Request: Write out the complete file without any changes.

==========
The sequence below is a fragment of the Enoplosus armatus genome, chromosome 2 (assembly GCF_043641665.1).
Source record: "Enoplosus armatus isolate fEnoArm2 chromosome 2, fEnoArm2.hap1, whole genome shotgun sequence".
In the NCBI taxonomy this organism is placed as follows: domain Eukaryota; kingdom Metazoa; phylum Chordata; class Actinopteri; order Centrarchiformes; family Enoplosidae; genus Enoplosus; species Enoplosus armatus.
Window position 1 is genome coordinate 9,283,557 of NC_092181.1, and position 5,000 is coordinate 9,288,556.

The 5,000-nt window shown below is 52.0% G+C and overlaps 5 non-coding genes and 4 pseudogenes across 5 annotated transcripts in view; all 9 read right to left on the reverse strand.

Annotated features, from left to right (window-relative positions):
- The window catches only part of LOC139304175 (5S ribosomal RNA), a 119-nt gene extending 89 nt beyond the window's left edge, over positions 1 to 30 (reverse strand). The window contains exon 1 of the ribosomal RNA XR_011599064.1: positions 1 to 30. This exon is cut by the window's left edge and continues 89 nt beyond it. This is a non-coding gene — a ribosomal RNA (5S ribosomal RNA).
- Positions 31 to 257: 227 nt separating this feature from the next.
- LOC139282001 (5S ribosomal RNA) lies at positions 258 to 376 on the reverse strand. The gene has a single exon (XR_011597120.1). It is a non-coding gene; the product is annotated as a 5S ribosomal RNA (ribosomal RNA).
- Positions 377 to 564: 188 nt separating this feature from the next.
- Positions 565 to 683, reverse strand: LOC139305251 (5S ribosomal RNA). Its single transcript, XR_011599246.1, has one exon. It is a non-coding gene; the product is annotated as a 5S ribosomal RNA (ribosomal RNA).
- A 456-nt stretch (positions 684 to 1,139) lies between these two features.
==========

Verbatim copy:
The sequence below is a fragment of the Enoplosus armatus genome, chromosome 2 (assembly GCF_043641665.1).
Source record: "Enoplosus armatus isolate fEnoArm2 chromosome 2, fEnoArm2.hap1, whole genome shotgun sequence".
In the NCBI taxonomy this organism is placed as follows: domain Eukaryota; kingdom Metazoa; phylum Chordata; class Actinopteri; order Centrarchiformes; family Enoplosidae; genus Enoplosus; species Enoplosus armatus.
Window position 1 is genome coordinate 9,283,557 of NC_092181.1, and position 5,000 is coordinate 9,288,556.

The 5,000-nt window shown below is 52.0% G+C and overlaps 5 non-coding genes and 4 pseudogenes across 5 annotated transcripts in view; all 9 read right to left on the reverse strand.

Annotated features, from left to right (window-relative positions):
- The window catches only part of LOC139304175 (5S ribosomal RNA), a 119-nt gene extending 89 nt beyond the window's left edge, over positions 1 to 30 (reverse strand). The window contains exon 1 of the ribosomal RNA XR_011599064.1: positions 1 to 30. This exon is cut by the window's left edge and continues 89 nt beyond it. This is a non-coding gene — a ribosomal RNA (5S ribosomal RNA).
- Positions 31 to 257: 227 nt separating this feature from the next.
- LOC139282001 (5S ribosomal RNA) lies at positions 258 to 376 on the reverse strand. The gene has a single exon (XR_011597120.1). It is a non-coding gene; the product is annotated as a 5S ribosomal RNA (ribosomal RNA).
- Positions 377 to 564: 188 nt separating this feature from the next.
- Positions 565 to 683, reverse strand: LOC139305251 (5S ribosomal RNA). Its single transcript, XR_011599246.1, has one exon. It is a non-coding gene; the product is annotated as a 5S ribosomal RNA (ribosomal RNA).
- A 456-nt stretch (positions 684 to 1,139) lies between these two features.